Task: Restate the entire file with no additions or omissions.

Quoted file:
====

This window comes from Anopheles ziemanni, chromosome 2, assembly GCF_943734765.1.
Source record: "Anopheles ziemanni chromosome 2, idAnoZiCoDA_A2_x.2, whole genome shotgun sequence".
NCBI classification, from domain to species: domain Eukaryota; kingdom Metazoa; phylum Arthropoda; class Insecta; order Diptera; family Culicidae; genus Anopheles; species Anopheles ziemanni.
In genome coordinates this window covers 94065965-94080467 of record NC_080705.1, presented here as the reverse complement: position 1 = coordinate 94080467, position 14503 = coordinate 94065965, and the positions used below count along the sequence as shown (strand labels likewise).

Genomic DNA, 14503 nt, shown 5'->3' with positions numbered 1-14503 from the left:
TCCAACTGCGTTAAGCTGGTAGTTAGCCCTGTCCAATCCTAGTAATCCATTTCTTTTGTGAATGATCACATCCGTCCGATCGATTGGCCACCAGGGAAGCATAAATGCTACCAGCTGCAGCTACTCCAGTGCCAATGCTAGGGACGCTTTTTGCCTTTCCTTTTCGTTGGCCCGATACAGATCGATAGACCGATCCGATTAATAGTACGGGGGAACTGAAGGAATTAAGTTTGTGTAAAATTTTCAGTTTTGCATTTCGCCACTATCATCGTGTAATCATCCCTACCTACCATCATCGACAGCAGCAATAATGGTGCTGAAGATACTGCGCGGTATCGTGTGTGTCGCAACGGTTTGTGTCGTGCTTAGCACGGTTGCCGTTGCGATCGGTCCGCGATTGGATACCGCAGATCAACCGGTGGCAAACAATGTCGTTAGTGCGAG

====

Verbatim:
This window comes from Anopheles ziemanni, chromosome 2, assembly GCF_943734765.1.
Source record: "Anopheles ziemanni chromosome 2, idAnoZiCoDA_A2_x.2, whole genome shotgun sequence".
NCBI classification, from domain to species: domain Eukaryota; kingdom Metazoa; phylum Arthropoda; class Insecta; order Diptera; family Culicidae; genus Anopheles; species Anopheles ziemanni.
In genome coordinates this window covers 94065965-94080467 of record NC_080705.1, presented here as the reverse complement: position 1 = coordinate 94080467, position 14503 = coordinate 94065965, and the positions used below count along the sequence as shown (strand labels likewise).

Genomic DNA, 14503 nt, shown 5'->3' with positions numbered 1-14503 from the left:
TCCAACTGCGTTAAGCTGGTAGTTAGCCCTGTCCAATCCTAGTAATCCATTTCTTTTGTGAATGATCACATCCGTCCGATCGATTGGCCACCAGGGAAGCATAAATGCTACCAGCTGCAGCTACTCCAGTGCCAATGCTAGGGACGCTTTTTGCCTTTCCTTTTCGTTGGCCCGATACAGATCGATAGACCGATCCGATTAATAGTACGGGGGAACTGAAGGAATTAAGTTTGTGTAAAATTTTCAGTTTTGCATTTCGCCACTATCATCGTGTAATCATCCCTACCTACCATCATCGACAGCAGCAATAATGGTGCTGAAGATACTGCGCGGTATCGTGTGTGTCGCAACGGTTTGTGTCGTGCTTAGCACGGTTGCCGTTGCGATCGGTCCGCGATTGGATACCGCAGATCAACCGGTGGCAAACAATGTCGTTAGTGCGAG